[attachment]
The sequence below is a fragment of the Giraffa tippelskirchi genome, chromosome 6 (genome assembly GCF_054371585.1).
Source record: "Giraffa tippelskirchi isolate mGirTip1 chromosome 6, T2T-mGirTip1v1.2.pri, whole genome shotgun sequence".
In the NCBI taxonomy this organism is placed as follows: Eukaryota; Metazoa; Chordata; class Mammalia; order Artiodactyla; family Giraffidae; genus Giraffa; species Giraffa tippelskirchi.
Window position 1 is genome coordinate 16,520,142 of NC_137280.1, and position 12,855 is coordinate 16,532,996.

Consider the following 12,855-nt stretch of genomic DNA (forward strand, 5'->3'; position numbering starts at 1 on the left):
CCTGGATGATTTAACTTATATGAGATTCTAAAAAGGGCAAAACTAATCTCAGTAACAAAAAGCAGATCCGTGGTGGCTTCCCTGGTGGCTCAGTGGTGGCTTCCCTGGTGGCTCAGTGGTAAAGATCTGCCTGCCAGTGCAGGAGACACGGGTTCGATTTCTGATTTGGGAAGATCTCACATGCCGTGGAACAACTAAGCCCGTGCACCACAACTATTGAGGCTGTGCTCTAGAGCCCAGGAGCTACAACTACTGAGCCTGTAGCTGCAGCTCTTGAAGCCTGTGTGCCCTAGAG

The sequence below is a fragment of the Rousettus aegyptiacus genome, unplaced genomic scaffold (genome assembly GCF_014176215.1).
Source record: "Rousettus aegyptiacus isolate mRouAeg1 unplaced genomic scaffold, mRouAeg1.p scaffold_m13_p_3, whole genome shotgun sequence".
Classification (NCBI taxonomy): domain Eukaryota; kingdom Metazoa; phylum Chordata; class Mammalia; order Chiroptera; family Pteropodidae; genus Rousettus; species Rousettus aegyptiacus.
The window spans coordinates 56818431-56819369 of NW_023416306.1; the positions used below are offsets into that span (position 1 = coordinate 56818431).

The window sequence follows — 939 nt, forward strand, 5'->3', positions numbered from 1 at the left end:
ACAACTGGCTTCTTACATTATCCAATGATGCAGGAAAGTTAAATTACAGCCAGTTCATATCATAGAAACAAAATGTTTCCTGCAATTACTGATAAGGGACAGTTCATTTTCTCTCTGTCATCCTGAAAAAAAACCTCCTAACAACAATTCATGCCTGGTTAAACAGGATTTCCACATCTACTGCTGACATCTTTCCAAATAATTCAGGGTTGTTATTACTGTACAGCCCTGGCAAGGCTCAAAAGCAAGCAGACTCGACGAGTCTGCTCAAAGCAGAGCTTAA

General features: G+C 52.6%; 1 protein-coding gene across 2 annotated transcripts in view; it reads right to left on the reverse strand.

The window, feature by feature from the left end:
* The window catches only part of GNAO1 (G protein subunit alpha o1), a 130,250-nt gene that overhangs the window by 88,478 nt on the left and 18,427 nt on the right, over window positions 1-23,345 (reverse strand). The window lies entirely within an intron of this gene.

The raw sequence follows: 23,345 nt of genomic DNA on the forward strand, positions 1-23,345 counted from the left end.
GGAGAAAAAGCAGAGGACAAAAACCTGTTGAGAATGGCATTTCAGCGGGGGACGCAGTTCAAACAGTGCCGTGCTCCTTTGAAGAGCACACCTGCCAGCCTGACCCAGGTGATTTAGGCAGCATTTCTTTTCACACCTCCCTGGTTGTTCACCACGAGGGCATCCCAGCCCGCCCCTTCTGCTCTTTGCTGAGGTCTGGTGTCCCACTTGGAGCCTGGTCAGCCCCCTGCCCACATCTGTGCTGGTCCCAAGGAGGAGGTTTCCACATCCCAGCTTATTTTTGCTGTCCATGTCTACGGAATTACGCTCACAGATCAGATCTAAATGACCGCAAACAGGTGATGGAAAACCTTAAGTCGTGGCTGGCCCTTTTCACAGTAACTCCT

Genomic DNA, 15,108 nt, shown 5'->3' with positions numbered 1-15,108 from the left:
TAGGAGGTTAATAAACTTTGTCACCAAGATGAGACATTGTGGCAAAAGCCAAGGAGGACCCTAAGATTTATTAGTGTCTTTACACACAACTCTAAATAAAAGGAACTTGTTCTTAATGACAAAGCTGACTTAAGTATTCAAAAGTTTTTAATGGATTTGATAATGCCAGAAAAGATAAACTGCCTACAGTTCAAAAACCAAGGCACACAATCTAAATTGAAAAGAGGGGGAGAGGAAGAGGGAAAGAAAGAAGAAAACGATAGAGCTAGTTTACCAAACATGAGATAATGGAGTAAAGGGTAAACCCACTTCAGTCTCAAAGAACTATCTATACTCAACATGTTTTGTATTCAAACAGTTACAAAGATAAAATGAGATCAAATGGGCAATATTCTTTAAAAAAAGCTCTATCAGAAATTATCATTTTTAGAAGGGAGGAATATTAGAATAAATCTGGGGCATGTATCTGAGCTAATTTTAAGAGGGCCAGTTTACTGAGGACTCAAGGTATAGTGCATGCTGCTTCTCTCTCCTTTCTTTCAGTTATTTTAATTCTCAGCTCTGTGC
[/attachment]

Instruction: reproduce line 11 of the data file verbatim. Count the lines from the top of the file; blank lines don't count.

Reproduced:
The window sequence follows — 939 nt, forward strand, 5'->3', positions numbered from 1 at the left end: